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I'm using a data.frame:


This delivers a data.frame in this form:

   A  B  C  D
1 NA  1 NA NA
2  5  2 NA NA
3 NA  3 NA NA
4 NA  4  2  7
5 NA NA  3 NA

My aim is to check each row of the data.frame, if there is a value greater than a specific one (let's assume 2) and to get the name of the columns where this is the case.

The desired output (value greater 2) should be:

for row 1 of the data.frame
x[1,]: c()

for row 2
x[2,]: c("A")

for row3
x[3,]: c("B")

for row4
x[4,]: c("B","D")

and for row5 of the data.frame
x[5,]: c("C")

Thanks for your help!

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2 Answers 2

up vote 5 down vote accepted

You can use which:

lapply(apply(dat, 1, function(x)which(x>2)), names)

with dat being your data frame.


[1] "A"

[1] "B"

[1] "B" "D"

[1] "C"

EDIT Shorter version suggested by flodel:

lapply(apply(dat > 2, 1, which), names)

Edit: (from Arun)

First, there's no need for lapply and apply. You can get the same just with apply:

apply(dat > 2, 1, function(x) names(which(x)))

But, using apply on a data.frame will coerce it into a matrix, which may not be wise if the data.frame is huge.

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why do you need a lapply there? apply(df>2, 1, function(x) names(which(x))) will do it, isn't it? –  Arun Jun 23 '13 at 15:14
your solution worked out! thanks! –  elJorge Jun 23 '13 at 15:14
@Arun, lapply guarantees that you get a list as the output, no matter what. With apply, the output class will depend on the input, which is a very bad thing (try with dat[2:3,] for example). Also note how the lapply version is overall shorter and does not require an anonymous function, so I also find it nicer, but that's suggestive I agree. –  flodel Jun 23 '13 at 16:15
... but as it seems, all answers are still wrong. This will work with all inputs: lapply(split(dat, rownames(dat)), function(x)names(x)[which(x > 2)]) –  flodel Jun 23 '13 at 17:18
@flodel, my answer wont fit in the comments section, so I've posted an answer :). Let me know if you disagree/have other suggestions. –  Arun Jun 23 '13 at 18:31

To answer @flodel's concerns, I'll write it as a separate answer:

1) Using lapply gets a list and apply doesn't guarantee this always:

A fair point. I'll illustrate the issue with an example:

df <- structure(list(A = c(3, 5, NA, NA, NA), B = c(1, 2, 3, 1, NA), 
    C = c(NA, NA, NA, 2, 3), D = c(NA, NA, NA, 7, NA)), .Names = c("A", 
"B", "C", "D"), row.names = c(NA, -5L), class = "data.frame")

   A  B  C  D
1  3  1 NA NA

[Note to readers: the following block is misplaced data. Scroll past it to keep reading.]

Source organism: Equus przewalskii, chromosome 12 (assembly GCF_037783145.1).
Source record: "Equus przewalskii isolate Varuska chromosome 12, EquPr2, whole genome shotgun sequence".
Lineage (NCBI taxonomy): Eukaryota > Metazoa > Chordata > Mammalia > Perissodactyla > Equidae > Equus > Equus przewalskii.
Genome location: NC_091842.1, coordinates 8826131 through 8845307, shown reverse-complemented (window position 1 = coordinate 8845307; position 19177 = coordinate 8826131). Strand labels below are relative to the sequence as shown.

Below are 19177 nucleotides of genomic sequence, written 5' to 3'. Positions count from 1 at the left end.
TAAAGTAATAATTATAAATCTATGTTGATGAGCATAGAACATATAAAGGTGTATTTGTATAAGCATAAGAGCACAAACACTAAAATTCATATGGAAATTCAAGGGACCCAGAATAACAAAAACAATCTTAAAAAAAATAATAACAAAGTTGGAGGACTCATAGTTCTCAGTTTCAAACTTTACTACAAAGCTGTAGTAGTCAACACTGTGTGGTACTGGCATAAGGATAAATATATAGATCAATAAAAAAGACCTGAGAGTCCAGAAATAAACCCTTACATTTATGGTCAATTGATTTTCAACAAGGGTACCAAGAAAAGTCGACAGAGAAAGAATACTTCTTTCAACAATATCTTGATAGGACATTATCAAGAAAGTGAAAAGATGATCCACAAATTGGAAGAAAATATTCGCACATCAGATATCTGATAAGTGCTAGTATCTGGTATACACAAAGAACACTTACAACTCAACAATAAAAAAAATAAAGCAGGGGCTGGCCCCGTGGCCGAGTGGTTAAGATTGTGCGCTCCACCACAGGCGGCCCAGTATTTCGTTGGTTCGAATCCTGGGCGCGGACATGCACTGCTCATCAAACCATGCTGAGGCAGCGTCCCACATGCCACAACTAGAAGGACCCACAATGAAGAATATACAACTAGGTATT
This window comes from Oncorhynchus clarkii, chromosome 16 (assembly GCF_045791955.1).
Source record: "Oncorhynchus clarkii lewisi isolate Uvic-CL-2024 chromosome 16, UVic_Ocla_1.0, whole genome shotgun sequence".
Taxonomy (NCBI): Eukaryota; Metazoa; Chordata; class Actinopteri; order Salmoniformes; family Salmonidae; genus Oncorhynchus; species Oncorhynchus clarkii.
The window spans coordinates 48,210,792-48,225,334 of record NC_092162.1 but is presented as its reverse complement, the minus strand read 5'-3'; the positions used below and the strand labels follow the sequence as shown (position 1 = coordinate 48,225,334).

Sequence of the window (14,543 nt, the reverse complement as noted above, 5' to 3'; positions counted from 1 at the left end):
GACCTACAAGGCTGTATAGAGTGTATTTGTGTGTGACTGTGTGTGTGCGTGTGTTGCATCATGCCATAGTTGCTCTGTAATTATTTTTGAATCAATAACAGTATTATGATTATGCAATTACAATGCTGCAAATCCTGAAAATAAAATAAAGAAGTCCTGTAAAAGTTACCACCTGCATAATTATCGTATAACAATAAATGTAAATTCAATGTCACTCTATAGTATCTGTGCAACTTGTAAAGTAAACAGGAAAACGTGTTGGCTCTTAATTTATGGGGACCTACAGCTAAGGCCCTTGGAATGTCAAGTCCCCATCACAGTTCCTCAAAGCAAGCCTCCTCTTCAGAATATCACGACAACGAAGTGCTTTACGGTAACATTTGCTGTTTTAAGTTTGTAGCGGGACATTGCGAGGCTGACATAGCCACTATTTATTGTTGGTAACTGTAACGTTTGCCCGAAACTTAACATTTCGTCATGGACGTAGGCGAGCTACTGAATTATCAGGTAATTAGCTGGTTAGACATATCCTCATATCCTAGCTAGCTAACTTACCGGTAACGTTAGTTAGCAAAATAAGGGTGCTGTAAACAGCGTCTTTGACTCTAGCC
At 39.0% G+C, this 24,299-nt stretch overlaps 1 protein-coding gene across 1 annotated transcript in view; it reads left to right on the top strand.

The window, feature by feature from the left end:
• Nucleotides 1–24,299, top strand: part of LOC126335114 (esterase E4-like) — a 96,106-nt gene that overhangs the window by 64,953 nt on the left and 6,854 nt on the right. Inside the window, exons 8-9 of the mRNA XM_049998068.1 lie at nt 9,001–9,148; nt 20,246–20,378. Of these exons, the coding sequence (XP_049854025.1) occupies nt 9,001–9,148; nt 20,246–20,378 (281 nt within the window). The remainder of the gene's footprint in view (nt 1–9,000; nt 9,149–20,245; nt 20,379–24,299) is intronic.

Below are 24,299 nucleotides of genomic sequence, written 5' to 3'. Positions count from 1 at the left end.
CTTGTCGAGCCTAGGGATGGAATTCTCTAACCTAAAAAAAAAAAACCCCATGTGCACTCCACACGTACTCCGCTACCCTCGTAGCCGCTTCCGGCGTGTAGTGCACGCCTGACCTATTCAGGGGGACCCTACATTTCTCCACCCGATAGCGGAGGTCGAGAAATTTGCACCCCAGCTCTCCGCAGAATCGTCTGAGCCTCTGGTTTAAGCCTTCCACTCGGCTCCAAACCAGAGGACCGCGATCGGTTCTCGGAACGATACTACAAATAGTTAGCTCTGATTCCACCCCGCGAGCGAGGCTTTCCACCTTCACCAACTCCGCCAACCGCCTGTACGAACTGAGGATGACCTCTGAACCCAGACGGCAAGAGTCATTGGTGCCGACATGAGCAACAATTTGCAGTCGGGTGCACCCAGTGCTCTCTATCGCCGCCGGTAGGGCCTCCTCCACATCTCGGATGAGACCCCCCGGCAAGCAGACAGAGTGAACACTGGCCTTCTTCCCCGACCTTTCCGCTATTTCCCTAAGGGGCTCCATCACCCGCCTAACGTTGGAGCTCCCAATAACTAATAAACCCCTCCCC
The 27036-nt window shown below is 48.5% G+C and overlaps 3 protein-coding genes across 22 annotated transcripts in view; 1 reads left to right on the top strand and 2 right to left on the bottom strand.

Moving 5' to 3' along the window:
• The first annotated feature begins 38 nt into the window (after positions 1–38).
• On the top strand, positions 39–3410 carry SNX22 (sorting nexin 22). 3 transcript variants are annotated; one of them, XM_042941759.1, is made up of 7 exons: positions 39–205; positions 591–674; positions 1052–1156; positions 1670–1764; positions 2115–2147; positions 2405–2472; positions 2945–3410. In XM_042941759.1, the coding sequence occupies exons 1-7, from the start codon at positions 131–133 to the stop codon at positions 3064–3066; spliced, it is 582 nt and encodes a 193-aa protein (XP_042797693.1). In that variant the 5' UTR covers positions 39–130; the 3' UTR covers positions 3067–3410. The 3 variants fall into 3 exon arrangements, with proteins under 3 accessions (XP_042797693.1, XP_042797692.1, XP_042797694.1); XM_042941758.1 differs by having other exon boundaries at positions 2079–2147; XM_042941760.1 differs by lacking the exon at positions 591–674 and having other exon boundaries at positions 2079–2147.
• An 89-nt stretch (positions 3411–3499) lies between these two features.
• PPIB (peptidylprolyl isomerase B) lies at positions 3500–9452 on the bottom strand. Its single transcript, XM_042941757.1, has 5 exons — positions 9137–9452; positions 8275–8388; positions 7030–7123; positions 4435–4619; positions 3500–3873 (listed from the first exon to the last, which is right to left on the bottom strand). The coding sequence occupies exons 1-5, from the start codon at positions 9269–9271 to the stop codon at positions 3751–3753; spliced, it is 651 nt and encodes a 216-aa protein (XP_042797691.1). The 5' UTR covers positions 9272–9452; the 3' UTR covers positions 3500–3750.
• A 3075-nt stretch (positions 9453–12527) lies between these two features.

2  5  2 NA NA
3 NA  3 NA NA
4 NA  1  2  7
5 NA NA  3 NA

# using `apply` results in a vector:
apply(df, 1, function(x) names(which(x>2)))
# [1] "A" "A" "B" "D" "C"

So, how can we guarantee a list with apply?

By creating a list within the function argument and then use unlist with recursive = FALSE, as shown below:

unlist(apply(df, 1, function(x) list(names(which(x>2)))), recursive=FALSE)
[1] "A"

[1] "A"

[1] "B"

[1] "D"

[1] "C"

2) lapply is overall shorter, and does not require anonymous function:

Yes, but it's slower. Let me illustrate this on a big example.

df <- as.data.frame(matrix(sample(c(1:10, NA), 1e5 * 100, replace=TRUE), 
               ncol = 100))

system.time(t1 <- lapply(apply(df > 2, 1, which), names))
   user  system elapsed 
  5.025   0.342   5.651 

system.time(t2 <- unlist(apply(df, 1, function(x) 
            list(names(which(x>2)))), recursive=FALSE))
   user  system elapsed 
  2.860   0.181   3.065 

identical(t1, t2) # TRUE

3) All answers are wrong and the answer that'll work with all inputs:

lapply(split(df, rownames(df)), function(x)names(x)[which(x > 2)])

First, I don't get as to what's wrong. If you're talking about the list being unnamed, this can be changed by just setting the names just once at the end.

Second, unfortunately, using split on a huge data.frame which will result in too many split elements will be terribly slow (due to huge factor levels).

# testing on huge data.frame
system.time(t3 <- lapply(split(df, rownames(df)), function(x)names(x)[which(x > 2)]))
   user  system elapsed
517.545   0.312 517.872

Third, this orders the elements as 1, 10, 100, 1000, 10000, 100000, ... instead of 1 .. 1e5. Instead one could just use setNames or setnames (from data.table package) to just do this once finally, as shown below:

# setting names just once
t2 <- setNames(t2, rownames(df)) # by copy

# or even better using `data.table` `setattr` function to 
# set names by reference
setattr(t2, 'names', rownames(df))

Comparing the output doesn't show any other difference between the two (t3 and t2). You could run this to verify that the outputs are same (time consuming):

all(sapply(names(t2), function(x) all(t2[[x]] == t3[[x]])) == TRUE) # TRUE
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First, I don't get as to what's wrong: at the time, all proposed answers where either not systematically returning a list (e.g. with df[2:3,]), or not returning the correct result (e.g. with df[2:3,] as well.). Your unlist(apply(... solution fixes that problem, good job. –  flodel Jun 23 '13 at 20:37

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